When Mario Edwards Jr. arrived at Tropicana Field for the Under Armour All-America Game in January 2012, he was a star among stars.
The high school pass rusher from Denton, Texas, was ESPN's top recruit in the country, a consensus five-star talent who drew raves on the national telecast and left recruiting gurus gushing.
When he arrived at Florida State a few months later, he was something else: too heavy. Coaches said the jewel of ESPN's second-ranked recruiting class would be redshirted.
"I put myself behind the 8-ball coming in overweight," Edwards said after FSU's 63-0 win over Maryland on Oct.5.
That dose of humility was enough to help the defensive end slim down before his sophomore year, making him a key player to watch when the No.5 Seminoles travel to No.3 Clemson on Saturday.
"He's a big part of our defense," linebacker Christian Jones said. "We know he's capable of making big plays when he wants to."
Edwards was listed as low as 250 pounds and as high as 297 as a high school All-American. By the time he got to Tallahassee, he topped 310.
His size sapped some of his speed. So FSU told Edwards - the son of the former Buc and FSU cornerback - that he'd likely ride the bench during his freshman season. He didn't even dress out for the Seminoles' 2012 opener against Murray State.
"Last year was definitely hard," Edwards said. "I was really cutting myself short."
But injuries to defensive ends Brandon Jenkins and Tank Carradine forced Edwards into a starting role before the ACC title game. He slimmed down to 282 pounds and finished his true freshman season with 17 tackles (2.5 for a loss) and 1.5 sacks.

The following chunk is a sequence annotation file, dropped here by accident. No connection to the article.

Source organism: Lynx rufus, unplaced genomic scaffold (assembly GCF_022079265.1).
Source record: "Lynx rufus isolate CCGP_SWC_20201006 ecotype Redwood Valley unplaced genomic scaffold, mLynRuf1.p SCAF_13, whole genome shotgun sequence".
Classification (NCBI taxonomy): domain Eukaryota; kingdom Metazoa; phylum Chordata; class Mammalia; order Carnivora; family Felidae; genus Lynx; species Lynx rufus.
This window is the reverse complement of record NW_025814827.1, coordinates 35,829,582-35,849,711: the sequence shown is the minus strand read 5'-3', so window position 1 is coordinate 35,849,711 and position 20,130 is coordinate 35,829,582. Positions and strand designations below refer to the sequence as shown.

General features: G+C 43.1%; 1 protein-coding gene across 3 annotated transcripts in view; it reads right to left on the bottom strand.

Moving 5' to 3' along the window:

Edwards knew he'd have to trim his 6-foot-3 frame even more to reach his potential as a sophomore. He added more cardio to his workouts during the offseason. Salads and grilled proteins replaced fried food and late-night snacks.
The result: FSU lists Edwards at a lean but powerful 277 pounds. When FSU linebacker Telvin Smith saw a picture of Edwards from last spring, he hardly recognized him.
"Now he's able to move and maneuver with his weight," Smith said. "That's just tremendous."
Edwards said his stamina has improved, so he can push harder every snap while taking fewer plays off. He recorded eight tackles (one for a loss) in the Seminoles' first two games before a hand injury sidelined him against Bethune-Cookman and Boston College.
He returned against Maryland and didn't record a statistic but had several quarterback pressures.
"He's out there playing with one hand," Jones said, "and he's still out there making plays."
But when Edwards and the 'Noles stifled the conference's then-leader in total offense two weeks ago, they had some help. Edwards said Maryland's linemen telegraphed plays with their feet: Squared feet meant a run, while a wide stance meant a pass.
Shutting out Clemson will be much tougher. Heisman hopeful Tajh Boyd is 12th in the country in total offense (328 yards per game) for a Tigers offense averaging 41 points.
Edwards expects his hand to be almost back to normal by Saturday, when he'll start at right defensive end and try to corral one of the country's top dual-threat quarterbacks.
"He's always been one of those guys who was talented athletically," Jones said. "We knew he had the ability. But I think he's able to lock in more this year and be mentally ready."
Matt Baker can be reached at firstname.lastname@example.org or on Twitter @MattHomeTeam.